Domestic violence occurs where one person is trying to control another person who shares a familial, romantic , or cohabitant relationship. The person who exercises control is called the offender and the other person is called the victim. Under Arizona law, the relationship between the offender and victim is broadly defined to protect a myriad of different victims. Although the general definition of domestic violence includes many types of control (ie: verbal or financial), the District Attorney’s Office of Maricopa only prosecutes perpetrators who exercise physical control over the victim, and by doing so, cause violence.
If you are accused of an act of domestic violence against a child, the Maricopa District Attorney may charge you with: Abuse of a Child, Vulnerable Adult Abuse, Custodial Interference, or Dangerous Crimes against Children.
Other charges related to domestic violence include Aggravated Assault, Assault, Criminal Trespass, Disorderly Conduct, Endangerment, Harassment, Interfering with Judicial Proceedings, Kidnapping, Manslaughter, Murder, Negligent Homicide, Sexual Assault, Stalking, Threatening and Intimidating, and/or Unlawful Imprisonment.What are the Consequences?
If you are accused of domestic violence, you may be charged with afelony or misdemeanor . In deciding how to charge you, the Maricopa District Attorney will take in account the seriousness of your physical act (ie: strangling versus scratching), the victim’s injury (ie: bruising versus open wound), and the Maricopa office policy. The consequences for domestic violence charges are equally serious and vary depending on whether it is misdemeanor or felony, and whether the offender is a first time or repeat offender. In general, a domestic violence charge will include: time in custody, probation/parole, a batterer’s treatment program; criminal protective order , community service, restitution to the victim, firearms prohibition, domestic violence fine, and standard fines and fees. Worst of all, the domestic violence conviction will affect your future employment, state licensing and other public benefits as it will go on your permanent record. Also, if you have a pending child custody case, the Family Court Judge will take into consideration your domestic violence conviction in deciding your custody rights over the child. How We can Help You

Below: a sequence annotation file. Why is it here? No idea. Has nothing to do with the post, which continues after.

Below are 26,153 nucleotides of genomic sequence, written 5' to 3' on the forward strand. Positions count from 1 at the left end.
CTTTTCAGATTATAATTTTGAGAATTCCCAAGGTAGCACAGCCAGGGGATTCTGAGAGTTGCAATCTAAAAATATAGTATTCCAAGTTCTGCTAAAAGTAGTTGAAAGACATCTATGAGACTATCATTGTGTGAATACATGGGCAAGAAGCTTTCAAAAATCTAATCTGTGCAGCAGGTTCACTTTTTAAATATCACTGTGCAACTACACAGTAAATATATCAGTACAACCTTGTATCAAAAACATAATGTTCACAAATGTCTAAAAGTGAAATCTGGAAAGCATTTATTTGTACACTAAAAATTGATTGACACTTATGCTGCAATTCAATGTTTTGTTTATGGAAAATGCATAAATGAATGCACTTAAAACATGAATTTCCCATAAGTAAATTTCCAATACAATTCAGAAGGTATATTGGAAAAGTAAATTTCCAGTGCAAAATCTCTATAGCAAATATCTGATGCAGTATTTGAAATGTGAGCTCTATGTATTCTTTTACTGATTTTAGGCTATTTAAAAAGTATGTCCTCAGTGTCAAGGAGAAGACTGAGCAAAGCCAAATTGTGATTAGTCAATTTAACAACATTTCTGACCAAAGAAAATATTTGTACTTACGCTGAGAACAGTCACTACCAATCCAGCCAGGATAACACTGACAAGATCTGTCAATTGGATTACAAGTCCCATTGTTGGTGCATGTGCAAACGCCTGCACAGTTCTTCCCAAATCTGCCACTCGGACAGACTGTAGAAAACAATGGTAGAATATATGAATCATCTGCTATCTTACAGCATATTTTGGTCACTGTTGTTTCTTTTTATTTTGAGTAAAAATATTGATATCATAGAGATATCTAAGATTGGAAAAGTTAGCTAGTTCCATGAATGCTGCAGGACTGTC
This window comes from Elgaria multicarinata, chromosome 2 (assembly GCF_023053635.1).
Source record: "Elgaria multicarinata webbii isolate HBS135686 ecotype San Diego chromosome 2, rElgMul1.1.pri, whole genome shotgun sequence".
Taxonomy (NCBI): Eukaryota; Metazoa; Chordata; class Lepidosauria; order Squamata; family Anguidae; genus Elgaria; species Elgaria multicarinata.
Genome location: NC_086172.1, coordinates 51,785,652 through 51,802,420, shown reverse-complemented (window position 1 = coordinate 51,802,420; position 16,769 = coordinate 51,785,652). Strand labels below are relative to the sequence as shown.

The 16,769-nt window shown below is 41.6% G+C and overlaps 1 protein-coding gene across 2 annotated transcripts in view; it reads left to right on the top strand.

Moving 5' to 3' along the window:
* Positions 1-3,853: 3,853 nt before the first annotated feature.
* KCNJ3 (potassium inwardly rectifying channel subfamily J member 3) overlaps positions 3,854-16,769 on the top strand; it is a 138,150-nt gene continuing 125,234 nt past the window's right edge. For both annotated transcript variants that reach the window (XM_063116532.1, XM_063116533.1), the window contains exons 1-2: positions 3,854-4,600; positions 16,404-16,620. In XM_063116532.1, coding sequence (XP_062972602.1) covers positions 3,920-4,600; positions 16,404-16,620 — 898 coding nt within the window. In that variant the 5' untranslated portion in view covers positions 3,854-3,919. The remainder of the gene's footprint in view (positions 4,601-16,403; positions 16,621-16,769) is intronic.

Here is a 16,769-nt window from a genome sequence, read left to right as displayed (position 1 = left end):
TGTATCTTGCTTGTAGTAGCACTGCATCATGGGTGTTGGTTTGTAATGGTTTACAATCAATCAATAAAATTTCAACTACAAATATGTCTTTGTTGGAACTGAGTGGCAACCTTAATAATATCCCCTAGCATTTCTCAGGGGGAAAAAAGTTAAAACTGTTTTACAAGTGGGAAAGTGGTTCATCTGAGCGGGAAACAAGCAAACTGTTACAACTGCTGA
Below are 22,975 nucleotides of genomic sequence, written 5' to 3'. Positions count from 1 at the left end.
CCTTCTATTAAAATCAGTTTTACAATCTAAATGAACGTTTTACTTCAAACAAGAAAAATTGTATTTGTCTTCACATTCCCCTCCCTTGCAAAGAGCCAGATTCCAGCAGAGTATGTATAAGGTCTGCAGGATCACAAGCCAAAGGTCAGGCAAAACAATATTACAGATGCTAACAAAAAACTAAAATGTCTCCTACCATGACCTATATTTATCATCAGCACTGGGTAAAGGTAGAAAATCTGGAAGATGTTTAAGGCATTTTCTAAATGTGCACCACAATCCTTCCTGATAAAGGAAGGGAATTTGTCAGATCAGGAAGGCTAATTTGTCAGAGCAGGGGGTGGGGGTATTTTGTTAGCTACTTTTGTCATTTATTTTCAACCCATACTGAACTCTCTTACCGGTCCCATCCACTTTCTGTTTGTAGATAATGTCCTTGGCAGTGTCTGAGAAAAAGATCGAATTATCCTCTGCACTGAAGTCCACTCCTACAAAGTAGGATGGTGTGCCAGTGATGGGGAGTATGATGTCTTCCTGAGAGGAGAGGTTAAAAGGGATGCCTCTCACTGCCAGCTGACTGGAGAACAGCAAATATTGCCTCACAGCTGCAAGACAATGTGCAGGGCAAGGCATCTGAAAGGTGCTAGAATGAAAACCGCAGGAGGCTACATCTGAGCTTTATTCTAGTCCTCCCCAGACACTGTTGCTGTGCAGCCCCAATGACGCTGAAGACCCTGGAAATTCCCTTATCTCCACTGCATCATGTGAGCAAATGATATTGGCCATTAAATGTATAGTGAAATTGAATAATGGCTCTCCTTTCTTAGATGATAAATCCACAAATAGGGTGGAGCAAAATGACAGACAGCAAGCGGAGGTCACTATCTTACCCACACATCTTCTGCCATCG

Lavy Law is the best law firm to help you win your domestic violence case in Maricopa County. As a former prosecutor, we have insider’s knowledge on how to get your charge dismissed or reduced because we prosecuted countless domestic violence cases. As a trial attorney, we know how to win your case before a judge or jury because we often take domestic violence cases to trial. As a domestic violence counselor, we know how to empower you during this intimidating process because we have actively volunteered at domestic violence shelters.
Unlike most firms who limit their practice to criminal court, Lavy Law can help you defend your domestic violence case in family court and immigration court due to our multilateral experience. If you are the perpetrator, this means that your Weisman lawyer will protect you from being punished multiple times by multiple courts. If you are the victim, this means that your Weisman lawyer will provide you with better protection by using the tools offered by every court.
We encourage you to read our Recent Cases to see that we have won a case just like your own.
If you are you accused of a domestic violence offense, Contact Us for a free consultation.
 Under the Arizona Revised Statutes (“ARS”) § 13-3601, a familial relationship is broadly defined to include victims such as: spouse, former spouse, fellow parent, grandparent, child, step-child, sibling, or in-law.
 In determining whether a romantic relationship exists, the Court will look at the: (a) type of relationship; (b) length of relationship, (c) frequency of interaction, and (d) length of time since termination, if any. See ARS § 13-3601.
 Under ARS § 25-403.03, a domestic violence conviction creates a rebuttable presumption that an award of sole or joint physical or legal custody of a child is detrimental to the best interest of the child.